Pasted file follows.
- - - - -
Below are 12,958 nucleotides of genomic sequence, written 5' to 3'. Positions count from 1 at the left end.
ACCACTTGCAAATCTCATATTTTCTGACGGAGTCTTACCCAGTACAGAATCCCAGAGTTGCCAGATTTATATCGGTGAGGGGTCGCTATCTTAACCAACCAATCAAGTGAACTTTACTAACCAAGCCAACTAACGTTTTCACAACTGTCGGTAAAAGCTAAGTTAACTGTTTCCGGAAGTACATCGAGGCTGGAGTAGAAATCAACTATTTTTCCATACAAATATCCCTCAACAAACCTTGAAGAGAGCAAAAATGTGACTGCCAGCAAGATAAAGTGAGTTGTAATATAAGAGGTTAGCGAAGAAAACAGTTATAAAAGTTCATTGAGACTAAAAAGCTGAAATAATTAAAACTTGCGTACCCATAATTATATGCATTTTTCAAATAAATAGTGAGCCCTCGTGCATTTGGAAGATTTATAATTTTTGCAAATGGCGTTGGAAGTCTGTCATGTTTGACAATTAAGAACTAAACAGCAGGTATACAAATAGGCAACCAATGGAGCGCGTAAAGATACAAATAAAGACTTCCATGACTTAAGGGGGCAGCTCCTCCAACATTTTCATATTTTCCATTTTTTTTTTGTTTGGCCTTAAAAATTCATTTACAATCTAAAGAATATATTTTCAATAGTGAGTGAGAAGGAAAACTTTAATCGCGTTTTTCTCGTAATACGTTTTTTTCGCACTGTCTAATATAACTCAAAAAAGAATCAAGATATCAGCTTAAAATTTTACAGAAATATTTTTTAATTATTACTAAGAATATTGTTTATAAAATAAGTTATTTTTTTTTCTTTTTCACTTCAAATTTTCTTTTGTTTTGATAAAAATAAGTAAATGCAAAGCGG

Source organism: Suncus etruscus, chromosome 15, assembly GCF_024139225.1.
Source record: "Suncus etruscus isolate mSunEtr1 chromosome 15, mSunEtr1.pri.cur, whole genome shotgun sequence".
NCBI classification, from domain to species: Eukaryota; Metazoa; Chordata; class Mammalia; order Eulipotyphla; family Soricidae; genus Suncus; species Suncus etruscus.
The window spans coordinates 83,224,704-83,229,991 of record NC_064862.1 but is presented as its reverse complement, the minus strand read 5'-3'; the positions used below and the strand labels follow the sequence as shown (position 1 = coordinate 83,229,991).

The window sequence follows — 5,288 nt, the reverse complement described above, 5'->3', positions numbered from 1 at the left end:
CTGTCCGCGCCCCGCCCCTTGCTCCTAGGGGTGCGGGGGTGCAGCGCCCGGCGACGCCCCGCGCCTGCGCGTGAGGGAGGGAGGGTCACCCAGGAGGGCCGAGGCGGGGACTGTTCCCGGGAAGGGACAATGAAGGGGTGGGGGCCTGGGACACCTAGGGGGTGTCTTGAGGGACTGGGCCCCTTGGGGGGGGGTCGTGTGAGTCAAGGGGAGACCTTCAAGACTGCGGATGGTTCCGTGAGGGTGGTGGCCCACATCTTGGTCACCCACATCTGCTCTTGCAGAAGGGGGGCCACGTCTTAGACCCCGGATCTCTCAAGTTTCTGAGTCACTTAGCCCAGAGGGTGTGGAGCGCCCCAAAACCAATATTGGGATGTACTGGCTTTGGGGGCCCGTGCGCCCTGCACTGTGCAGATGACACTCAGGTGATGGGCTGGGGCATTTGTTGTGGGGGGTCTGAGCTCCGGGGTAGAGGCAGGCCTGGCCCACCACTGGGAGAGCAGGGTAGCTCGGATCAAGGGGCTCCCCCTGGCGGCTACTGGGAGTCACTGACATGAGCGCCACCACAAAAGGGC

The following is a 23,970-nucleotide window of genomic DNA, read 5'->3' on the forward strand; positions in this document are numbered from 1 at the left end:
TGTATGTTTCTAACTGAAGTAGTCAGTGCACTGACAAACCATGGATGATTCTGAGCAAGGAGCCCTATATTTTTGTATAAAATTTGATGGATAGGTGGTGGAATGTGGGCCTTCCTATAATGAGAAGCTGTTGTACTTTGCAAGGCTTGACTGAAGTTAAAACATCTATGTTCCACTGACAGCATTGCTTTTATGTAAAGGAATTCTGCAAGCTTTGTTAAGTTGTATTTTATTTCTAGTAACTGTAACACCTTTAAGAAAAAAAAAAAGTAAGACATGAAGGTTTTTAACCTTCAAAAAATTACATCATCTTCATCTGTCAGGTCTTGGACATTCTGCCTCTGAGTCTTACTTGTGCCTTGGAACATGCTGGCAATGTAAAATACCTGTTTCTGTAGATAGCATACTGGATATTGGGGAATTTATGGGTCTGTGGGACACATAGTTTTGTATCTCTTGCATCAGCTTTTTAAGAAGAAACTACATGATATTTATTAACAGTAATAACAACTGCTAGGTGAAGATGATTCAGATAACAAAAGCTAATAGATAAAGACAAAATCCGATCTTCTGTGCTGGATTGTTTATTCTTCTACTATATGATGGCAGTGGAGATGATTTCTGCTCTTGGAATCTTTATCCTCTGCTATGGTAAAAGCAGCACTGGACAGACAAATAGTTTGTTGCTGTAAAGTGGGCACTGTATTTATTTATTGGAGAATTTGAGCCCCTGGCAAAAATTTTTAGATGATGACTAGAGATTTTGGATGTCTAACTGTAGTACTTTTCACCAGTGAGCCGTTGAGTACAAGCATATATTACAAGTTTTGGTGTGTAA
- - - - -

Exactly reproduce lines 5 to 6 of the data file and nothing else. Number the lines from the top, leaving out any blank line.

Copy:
NCBI classification, from domain to species: Eukaryota; Metazoa; Chordata; class Mammalia; order Eulipotyphla; family Soricidae; genus Suncus; species Suncus etruscus.
The window spans coordinates 83,224,704-83,229,991 of record NC_064862.1 but is presented as its reverse complement, the minus strand read 5'-3'; the positions used below and the strand labels follow the sequence as shown (position 1 = coordinate 83,229,991).